January 18, 2021

A look into the election in Canada after Trump tweeted at the voting machines – National

Canada watched the election as social media posts from Canadians began to wonder if the last federal election had been rigged by suspicious voting machines.

These tweets were accompanied by unconfirmed claims from the US election and from President Donald Trump and his allies that automatic voting tables were blamed for the loss to Joe Biden.

On November 16, the company tweeted how it uses only hand-counted paper ballots in an effort to educate Canadians.

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On Nov. 17, Trump turned the tweet upside down, citing evidence of a conspiracy against him.

“This is unfortunate, it is not intentional,” Chief Electoral Officer Stephen Perrall responded to an email with Trump’s tweet.

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This email contains three dozen pages of documents about social media posts received by The Canadian Press under the Access to Information Act.

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Many parts of the documents have been obscured, citing officials deleting names as important advice to senior officials or for privacy reasons.

From what is available, it seems that the look for the tweet began on November 9 with discussions about how to respond to concerns about the voting machines used in the November 9 US presidential election.

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Canadian officials said machines created by Dominion voting systems used by many Canadian social media users in the US election were also used here. One document notes that some believe the results of the last election were “illegal.”

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“Users participating in those discussions will point to the fact that the machines were used or used to count votes, adding to the already corrupt system and leading to bad results,” says one document.

“Most users (Election Canada) appreciate providing factual information and that information is used to respond to misleading posts.”

In fact, what the agency tried to do during the US presidential election was to explain the voting system in Canada, especially the mail-in votes that were in high demand south of the border as a result of the epidemic.

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Automated schedules for elections are not used at the federal level, but those prepared by Dominion voting systems were used in a leadership race: Justin Trudeau became Liberal leader.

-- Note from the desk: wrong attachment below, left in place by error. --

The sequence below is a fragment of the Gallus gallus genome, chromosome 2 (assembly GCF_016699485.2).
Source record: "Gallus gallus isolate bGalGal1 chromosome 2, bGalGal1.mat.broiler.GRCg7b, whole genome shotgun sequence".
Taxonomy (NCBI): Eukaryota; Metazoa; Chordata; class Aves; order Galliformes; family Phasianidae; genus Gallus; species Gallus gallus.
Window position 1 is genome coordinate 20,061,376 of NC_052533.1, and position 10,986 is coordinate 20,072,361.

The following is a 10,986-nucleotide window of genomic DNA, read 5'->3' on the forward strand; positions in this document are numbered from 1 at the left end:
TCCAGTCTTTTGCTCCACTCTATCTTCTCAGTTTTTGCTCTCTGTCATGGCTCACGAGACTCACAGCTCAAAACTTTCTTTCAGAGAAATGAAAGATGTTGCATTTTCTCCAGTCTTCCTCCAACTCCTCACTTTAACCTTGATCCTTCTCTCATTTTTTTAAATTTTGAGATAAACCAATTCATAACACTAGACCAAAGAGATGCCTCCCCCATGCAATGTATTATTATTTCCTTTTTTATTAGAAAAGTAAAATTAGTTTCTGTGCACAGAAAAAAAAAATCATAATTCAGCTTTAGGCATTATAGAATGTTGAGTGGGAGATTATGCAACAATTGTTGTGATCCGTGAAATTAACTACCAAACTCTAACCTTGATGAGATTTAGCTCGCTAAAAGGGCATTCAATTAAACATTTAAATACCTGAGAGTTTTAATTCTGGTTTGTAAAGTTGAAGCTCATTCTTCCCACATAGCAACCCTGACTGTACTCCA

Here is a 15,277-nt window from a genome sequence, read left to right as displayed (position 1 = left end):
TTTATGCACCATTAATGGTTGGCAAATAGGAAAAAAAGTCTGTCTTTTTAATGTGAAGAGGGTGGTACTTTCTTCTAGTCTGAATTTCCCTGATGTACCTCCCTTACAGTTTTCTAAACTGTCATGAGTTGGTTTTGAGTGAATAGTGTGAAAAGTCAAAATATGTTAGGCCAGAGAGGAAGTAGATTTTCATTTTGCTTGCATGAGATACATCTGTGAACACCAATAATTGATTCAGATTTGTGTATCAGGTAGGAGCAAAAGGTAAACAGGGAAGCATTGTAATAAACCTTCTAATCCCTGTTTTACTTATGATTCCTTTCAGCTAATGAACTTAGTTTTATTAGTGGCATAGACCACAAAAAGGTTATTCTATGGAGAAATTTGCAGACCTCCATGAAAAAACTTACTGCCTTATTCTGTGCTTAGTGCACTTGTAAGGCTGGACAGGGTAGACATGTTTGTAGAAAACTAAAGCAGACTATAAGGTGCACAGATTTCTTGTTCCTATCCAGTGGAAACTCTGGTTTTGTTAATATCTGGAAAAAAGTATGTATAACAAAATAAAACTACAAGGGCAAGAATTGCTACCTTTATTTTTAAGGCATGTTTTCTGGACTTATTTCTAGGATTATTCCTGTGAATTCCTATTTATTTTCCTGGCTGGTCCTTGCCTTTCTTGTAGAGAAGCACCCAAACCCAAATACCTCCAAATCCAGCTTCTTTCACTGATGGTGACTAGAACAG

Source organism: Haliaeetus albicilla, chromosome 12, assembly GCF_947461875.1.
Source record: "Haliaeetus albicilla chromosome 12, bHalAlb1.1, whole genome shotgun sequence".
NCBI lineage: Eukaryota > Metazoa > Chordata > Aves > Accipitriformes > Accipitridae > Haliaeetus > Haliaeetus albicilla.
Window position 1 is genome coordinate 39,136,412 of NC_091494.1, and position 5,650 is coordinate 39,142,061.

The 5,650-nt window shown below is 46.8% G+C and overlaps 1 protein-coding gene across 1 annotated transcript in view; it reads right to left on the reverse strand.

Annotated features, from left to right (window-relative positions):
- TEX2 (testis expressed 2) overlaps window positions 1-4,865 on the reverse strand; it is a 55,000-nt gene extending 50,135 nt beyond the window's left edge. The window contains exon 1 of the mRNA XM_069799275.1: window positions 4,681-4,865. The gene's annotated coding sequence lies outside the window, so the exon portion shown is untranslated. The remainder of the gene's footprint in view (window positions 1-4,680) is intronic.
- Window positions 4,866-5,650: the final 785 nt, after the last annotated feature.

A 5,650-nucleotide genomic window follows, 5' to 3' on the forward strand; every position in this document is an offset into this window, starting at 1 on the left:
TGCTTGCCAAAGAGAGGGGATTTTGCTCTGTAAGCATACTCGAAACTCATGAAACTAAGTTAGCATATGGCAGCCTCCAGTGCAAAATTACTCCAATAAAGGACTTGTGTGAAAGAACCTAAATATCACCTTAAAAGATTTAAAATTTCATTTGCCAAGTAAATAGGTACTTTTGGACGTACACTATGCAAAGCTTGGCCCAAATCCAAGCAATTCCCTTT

The first tweet about automatic voting machines was on November 12th.

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Four days later, the company tweeted again, “We use hand-counted paper ballots in front of analysts, never using voting machines or electronic tables to count votes in our 100-year history.”

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The next day, at 4:10 pm, an internal email made this post “a lot of positive contacts” and “a lot of new followers”.

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Read the email that “the team does a great job of staying above all interactions,” which eventually went to Perrault.

The team’s work was in full swing when the president pressed the retweet button 29 minutes later.

“It says it all!” Trump wrote a letter to his 88.5 million followers at 4:39 p.m.

Six media requests landed in the next 45 minutes. As online responses from social media users proliferated, emails began to land in Peralt’s inbox.

Someone said, “Way to go, you’re on the internet!” With two smiley faces. Another from a Liberal Party official – the name has been changed, but “? “I thought you might appreciate Trump’s shout,” Perrault tweeted.

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Perrault’s response to the latter email was an abbreviated version he sent after 6:18 p.m.

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“Yes, this is very unfortunate and not intentional: our social media team simply answered a series of questions and misleading stories about how we use Dominion,” Perrault responded to the post.

“We have nothing against Dominion (or it’s a guaranteed schedule). Dominion voting and EMBs 1/8 Electoral systems rely on them 3/8.

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In the days following Peralt’s or election Canada’s handling of questions about Trump and the election, the message, designed on November 17, came in some form: this message is used in federal elections “intended to inform” people who “mistakenly believe” voting machines in the federal election, read a draft response to Peralt’s review, ” Nothing else should be considered. ”

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The documentation also shows a detailed evaluation of the contacts viewed online, and it responds with specific lines.

“Elections Canada seeks to be a reliable source of information about the federal election process,” the agency said in a statement.

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“When we notice misinformation on social media, our social media team works with the agency’s material experts to design messages to counter that misinformation.”

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